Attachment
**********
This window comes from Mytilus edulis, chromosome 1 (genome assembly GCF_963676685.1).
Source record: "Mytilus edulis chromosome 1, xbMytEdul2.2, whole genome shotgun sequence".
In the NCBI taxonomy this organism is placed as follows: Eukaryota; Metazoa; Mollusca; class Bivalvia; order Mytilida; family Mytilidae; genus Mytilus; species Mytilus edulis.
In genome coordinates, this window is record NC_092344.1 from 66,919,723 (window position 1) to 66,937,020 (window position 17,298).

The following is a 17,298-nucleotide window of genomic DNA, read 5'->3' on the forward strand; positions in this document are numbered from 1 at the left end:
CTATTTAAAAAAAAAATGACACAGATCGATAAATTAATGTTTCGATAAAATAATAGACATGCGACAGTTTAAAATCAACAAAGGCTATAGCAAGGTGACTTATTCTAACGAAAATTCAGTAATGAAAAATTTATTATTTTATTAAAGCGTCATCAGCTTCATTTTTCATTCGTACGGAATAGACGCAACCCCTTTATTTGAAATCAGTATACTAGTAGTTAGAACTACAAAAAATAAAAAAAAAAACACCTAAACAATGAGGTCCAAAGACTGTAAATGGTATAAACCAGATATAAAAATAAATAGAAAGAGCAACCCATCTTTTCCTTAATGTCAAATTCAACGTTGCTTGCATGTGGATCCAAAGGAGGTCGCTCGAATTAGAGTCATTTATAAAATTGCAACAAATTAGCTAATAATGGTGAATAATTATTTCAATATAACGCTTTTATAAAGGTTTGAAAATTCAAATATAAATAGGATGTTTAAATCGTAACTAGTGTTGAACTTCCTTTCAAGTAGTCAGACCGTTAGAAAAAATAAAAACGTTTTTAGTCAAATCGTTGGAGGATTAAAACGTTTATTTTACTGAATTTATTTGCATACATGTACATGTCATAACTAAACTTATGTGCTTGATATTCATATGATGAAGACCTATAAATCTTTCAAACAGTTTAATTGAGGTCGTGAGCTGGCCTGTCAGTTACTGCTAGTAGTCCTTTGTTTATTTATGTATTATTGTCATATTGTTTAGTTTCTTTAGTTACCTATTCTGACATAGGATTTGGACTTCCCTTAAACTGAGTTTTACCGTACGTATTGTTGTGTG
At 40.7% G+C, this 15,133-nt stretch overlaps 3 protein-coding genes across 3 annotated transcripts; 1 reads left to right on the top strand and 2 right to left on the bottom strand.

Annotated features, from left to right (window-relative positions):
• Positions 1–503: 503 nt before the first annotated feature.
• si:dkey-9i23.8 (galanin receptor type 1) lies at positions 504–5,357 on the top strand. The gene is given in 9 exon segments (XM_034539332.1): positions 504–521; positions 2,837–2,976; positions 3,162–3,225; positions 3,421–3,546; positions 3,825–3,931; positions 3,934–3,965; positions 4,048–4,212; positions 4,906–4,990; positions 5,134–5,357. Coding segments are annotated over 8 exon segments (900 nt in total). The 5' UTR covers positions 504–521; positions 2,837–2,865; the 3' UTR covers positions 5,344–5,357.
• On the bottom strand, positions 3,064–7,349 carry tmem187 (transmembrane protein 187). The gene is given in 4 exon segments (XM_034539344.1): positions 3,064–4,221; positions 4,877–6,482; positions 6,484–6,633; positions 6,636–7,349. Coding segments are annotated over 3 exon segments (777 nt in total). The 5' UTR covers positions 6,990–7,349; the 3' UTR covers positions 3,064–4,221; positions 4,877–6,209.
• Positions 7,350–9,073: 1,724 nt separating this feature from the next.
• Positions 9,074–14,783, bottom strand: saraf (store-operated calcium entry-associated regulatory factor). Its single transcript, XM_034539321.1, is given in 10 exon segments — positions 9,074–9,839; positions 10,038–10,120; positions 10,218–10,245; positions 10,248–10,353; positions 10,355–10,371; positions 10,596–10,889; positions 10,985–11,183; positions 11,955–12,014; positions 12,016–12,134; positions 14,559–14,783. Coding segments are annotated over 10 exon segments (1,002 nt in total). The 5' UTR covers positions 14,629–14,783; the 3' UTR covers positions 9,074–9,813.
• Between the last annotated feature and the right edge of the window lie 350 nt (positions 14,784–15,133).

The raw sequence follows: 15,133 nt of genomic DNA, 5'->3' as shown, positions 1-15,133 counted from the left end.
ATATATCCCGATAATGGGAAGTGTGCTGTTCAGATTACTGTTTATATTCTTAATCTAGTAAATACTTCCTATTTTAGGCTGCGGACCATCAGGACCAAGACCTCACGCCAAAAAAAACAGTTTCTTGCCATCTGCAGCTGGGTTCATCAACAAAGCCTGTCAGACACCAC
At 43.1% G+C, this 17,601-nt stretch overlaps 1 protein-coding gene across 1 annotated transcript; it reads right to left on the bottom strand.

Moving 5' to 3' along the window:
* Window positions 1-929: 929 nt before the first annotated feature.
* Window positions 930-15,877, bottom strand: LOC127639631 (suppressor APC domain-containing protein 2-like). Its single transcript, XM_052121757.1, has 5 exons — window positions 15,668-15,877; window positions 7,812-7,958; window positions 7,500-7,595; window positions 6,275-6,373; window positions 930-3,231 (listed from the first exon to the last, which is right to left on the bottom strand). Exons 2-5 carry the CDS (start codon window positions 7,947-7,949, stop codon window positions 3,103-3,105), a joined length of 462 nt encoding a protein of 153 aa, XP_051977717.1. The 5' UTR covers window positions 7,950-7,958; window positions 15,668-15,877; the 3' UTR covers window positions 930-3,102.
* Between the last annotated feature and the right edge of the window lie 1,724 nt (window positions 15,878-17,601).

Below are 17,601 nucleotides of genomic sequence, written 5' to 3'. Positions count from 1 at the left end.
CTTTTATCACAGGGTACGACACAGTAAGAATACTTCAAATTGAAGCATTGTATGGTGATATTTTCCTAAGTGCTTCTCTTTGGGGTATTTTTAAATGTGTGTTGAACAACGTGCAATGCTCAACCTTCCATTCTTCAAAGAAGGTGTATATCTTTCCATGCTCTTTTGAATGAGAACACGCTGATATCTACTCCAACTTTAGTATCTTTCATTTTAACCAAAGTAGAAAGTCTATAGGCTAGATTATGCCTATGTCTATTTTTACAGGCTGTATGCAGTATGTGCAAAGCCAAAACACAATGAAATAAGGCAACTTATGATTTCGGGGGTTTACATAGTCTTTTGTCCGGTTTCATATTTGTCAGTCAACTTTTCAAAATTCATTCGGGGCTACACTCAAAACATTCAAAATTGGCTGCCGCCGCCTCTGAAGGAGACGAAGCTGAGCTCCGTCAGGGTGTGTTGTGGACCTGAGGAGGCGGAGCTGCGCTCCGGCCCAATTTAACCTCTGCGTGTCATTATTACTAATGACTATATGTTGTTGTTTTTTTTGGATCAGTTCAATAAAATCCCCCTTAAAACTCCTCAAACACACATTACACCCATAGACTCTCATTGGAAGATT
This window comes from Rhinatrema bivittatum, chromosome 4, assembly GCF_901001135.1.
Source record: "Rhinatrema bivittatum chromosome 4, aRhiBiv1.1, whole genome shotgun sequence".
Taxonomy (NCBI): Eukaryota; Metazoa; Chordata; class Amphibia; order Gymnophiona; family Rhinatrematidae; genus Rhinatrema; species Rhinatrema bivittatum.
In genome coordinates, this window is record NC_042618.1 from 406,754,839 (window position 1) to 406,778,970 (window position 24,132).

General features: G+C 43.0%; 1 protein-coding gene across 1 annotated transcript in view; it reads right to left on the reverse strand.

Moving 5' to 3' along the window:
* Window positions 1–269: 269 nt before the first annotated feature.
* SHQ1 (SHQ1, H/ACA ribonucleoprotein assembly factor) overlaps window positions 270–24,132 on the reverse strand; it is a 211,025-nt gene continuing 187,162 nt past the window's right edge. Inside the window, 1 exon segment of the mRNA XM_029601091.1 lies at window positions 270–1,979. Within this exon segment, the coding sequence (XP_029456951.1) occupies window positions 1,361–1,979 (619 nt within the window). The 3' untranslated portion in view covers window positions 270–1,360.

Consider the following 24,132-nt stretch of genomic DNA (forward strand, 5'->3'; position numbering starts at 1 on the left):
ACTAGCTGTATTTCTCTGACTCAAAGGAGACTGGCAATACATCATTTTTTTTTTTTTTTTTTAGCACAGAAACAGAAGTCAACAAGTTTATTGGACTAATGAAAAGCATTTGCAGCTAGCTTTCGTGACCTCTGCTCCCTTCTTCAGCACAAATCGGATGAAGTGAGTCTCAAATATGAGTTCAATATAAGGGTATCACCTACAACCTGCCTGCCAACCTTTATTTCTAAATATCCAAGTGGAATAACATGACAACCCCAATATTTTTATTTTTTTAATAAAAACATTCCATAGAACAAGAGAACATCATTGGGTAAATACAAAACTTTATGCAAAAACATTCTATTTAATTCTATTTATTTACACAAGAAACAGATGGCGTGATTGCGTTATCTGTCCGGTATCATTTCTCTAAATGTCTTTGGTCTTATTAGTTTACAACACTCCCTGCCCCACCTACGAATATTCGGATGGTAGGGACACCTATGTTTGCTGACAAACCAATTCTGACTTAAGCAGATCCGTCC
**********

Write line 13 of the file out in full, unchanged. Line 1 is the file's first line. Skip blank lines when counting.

• Positions 9,074–14,783, bottom strand: saraf (store-operated calcium entry-associated regulatory factor). Its single transcript, XM_034539321.1, is given in 10 exon segments — positions 9,074–9,839; positions 10,038–10,120; positions 10,218–10,245; positions 10,248–10,353; positions 10,355–10,371; positions 10,596–10,889; positions 10,985–11,183; positions 11,955–12,014; positions 12,016–12,134; positions 14,559–14,783. Coding segments are annotated over 10 exon segments (1,002 nt in total). The 5' UTR covers positions 14,629–14,783; the 3' UTR covers positions 9,074–9,813.